On February 12, 2013, wrestling was cut from the International Olympic Committee's core sports, putting it at risk of no longer being an olympic event starting in 2020. When I first read the news from Yahoo off my cell phone in a biology class at Duke University, I thought the story was a joke. I immediately went to google and everyone from ESPN to FoxNews was covering wrestling's demise. As a wrestler still competing, I thought this was impossible. Wrestling is at the core of the olympics right? It was one of the original sports. How did this happen?
It wasn't like cutting the wrestling from the olympic program was going to directly affect me as an athlete. I have as good a chance as those who don't participate in wrestling to make the olympic team, but as a member of the wrestling community, and someone whose soul has been ingrained by the sport, I was devastated. I wasn't upset for myself. I was upset for the American high school freshman with a dream, the 10 year Indian without shoes escaping thought of poverty by training, the future Russian champion who hasn't even been born...
Wrestling has forever changed me. Most people just look at the physical damage done to the body. Most people think we're crazy for going through with everything that goes into winning one match. At the highest level we work out multiple times per day, cut our food and fluid intake while closing in on competition, and often compete not just hurt, but injured just to simply have the glory of getting our hand raised. The physical hardships bring the lessons and mentalities that we otherwise would have never learn about ourselves. Wrestling teaches us the power of will, determination, hard work, courage, and is vastly reminiscent of the rigors of life itself.
With these life lessons in mind, the wrestling community pushed back, and showed the will power it forgot it had. Nations with vast political, social, and economic differences banded together to fight the IOC's decision. The federations of Iran, Russia, and the United States, three nations not a soul saw forming a tight bond, came together to lead the fight to have the right to stand on top of that podium. Celebrities and politicians came forward to join the cause. The life lessons that had touched me, were realized in the others who competed, whether it was at the olympics, NCAA level, or grade school. We joined as one people for one cause.
Yesterday the IOC voted wrestling back into the games as a provisional sport for 2020 and 2024. The reaction was met with applause, pride, and relief. I was happy, but I wasn't as excited as I thought I would be in the days before the decision. I didn't understand why? We won. We got our hand raised.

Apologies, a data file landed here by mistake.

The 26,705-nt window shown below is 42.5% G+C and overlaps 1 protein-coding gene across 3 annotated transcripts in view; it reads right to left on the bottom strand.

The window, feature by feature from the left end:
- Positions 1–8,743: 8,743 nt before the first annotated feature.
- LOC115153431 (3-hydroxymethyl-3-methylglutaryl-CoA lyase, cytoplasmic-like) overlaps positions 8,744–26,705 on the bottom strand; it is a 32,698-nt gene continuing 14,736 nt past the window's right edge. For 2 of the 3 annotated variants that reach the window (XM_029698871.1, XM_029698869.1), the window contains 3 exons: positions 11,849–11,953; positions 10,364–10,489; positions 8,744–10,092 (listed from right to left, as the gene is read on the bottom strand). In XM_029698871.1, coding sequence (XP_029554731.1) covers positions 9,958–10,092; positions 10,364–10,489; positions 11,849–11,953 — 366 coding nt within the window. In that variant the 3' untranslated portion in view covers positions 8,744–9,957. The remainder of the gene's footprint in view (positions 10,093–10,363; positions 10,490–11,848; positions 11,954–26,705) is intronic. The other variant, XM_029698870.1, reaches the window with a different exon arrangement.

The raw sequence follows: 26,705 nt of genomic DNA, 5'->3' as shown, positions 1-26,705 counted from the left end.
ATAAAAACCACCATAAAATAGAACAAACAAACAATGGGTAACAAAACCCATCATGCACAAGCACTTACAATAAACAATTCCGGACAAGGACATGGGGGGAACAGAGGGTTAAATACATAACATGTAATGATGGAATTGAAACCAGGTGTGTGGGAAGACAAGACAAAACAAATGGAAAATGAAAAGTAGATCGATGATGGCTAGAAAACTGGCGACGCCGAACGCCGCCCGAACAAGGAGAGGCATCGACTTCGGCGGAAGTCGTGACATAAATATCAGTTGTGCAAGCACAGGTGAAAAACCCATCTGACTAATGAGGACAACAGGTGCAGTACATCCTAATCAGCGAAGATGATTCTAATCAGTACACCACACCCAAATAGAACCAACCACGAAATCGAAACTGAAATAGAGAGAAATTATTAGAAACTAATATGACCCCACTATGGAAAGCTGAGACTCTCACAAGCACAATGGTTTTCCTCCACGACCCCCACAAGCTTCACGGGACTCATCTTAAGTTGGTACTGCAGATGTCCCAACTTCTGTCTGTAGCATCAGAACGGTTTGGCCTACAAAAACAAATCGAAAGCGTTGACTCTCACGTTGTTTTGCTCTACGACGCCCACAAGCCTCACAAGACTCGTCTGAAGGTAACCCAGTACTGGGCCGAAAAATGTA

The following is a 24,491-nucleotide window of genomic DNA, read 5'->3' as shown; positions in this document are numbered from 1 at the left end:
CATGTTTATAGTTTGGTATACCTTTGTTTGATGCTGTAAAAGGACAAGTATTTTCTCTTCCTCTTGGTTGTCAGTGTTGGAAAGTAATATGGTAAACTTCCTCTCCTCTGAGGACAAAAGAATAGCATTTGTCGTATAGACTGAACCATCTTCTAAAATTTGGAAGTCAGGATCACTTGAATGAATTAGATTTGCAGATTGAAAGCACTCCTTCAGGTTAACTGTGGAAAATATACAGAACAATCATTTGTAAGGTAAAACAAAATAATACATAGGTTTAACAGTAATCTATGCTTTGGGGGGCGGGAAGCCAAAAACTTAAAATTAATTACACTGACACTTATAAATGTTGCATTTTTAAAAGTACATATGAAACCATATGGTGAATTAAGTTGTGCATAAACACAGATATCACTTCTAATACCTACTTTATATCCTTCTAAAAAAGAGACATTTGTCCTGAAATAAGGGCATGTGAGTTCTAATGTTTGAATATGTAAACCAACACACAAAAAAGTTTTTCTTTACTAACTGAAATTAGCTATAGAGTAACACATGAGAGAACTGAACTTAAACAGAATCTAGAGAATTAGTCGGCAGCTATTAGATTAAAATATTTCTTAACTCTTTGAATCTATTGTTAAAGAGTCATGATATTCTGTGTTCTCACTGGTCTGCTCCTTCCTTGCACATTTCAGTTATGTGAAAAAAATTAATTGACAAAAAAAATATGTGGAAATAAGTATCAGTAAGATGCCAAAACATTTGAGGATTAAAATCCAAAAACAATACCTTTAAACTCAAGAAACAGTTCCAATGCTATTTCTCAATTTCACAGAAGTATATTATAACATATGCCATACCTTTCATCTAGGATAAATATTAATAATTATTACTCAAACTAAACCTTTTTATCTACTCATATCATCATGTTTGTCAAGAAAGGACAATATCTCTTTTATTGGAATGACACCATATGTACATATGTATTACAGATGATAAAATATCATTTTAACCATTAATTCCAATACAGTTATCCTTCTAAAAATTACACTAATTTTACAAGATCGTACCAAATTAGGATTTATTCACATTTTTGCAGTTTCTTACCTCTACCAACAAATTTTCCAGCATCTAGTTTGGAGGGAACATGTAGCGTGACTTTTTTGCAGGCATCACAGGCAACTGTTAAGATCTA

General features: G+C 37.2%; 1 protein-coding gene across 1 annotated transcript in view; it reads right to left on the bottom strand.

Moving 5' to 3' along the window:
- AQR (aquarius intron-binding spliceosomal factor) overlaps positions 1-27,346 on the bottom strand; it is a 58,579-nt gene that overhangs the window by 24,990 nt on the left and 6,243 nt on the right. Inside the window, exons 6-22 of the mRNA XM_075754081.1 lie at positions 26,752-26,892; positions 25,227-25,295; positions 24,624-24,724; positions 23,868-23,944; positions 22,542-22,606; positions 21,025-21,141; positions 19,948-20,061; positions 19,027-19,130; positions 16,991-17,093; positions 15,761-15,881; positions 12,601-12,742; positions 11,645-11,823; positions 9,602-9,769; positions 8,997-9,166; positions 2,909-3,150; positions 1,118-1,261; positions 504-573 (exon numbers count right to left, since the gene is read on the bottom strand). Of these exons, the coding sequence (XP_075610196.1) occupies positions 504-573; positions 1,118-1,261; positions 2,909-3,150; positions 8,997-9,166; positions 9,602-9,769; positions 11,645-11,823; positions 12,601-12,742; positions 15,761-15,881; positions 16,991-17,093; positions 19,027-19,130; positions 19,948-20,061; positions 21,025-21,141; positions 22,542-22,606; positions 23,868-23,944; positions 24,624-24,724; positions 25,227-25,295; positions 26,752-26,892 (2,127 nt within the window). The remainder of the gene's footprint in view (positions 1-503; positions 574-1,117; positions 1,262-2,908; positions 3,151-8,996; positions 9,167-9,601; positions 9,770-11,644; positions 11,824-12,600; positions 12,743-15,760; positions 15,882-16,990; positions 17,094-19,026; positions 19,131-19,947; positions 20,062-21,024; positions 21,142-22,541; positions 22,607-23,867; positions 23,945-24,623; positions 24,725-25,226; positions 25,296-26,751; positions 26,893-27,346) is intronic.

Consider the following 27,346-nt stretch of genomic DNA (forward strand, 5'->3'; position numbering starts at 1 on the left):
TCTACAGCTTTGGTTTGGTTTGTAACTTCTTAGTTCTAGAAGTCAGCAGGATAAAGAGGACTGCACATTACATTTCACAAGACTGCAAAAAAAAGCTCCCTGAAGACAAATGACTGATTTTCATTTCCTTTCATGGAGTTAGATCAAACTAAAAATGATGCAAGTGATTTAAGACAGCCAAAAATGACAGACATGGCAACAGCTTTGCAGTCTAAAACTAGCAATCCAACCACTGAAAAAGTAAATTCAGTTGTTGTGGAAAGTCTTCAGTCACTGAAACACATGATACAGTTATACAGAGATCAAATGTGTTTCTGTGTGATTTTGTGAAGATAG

In a period of reflection I wondered if in the height and excitement of this victory we, the wrestling community, would once again become complacent. We had witnessed a period of disjointness in our sport. Constant rule changes, failures in communication, poor officiating, etc. were tearing apart what we all grew to love. I feared that winning the right to these new gold medals was going to lose us the bonds that brought us them.
As a kid I remember how close the wrestling community was. Two completely different people, whether it was because of race, socio-economic status, or sexual preference could enter a level playing field and respect one another. We respected and embraced one another at weigh ins as we saw each other sucked out. We shake hands before and after we compete, no matter the outcome, because we each had the courage to toe the line. We saw this in London at the 2012 Olympics. Jordan Burroughs of the United States and Sadegh Goudarzi of Iran, the gold and silver medalists respectively at 74 kg, embraced each other after the medal ceremony though their ways of life, and the politicians that represented their countries were at odds. That moment is a symbol for what the essence of wrestling is at its core.
As a wrestling community, we had lost that bond, and losing the pinnacle of the sport, the olympic gold, started to sew that tear back together. The leaders in our sport needed a wake up call in order to come together for the common good of our wrestlers. I can only hope the new and future leaders of the sport can maintain these bonds. We came together as one people for one cause. Our work is not done. As wrestlers, it's never done. Hell, Gable worked out the day after he won a gold medal.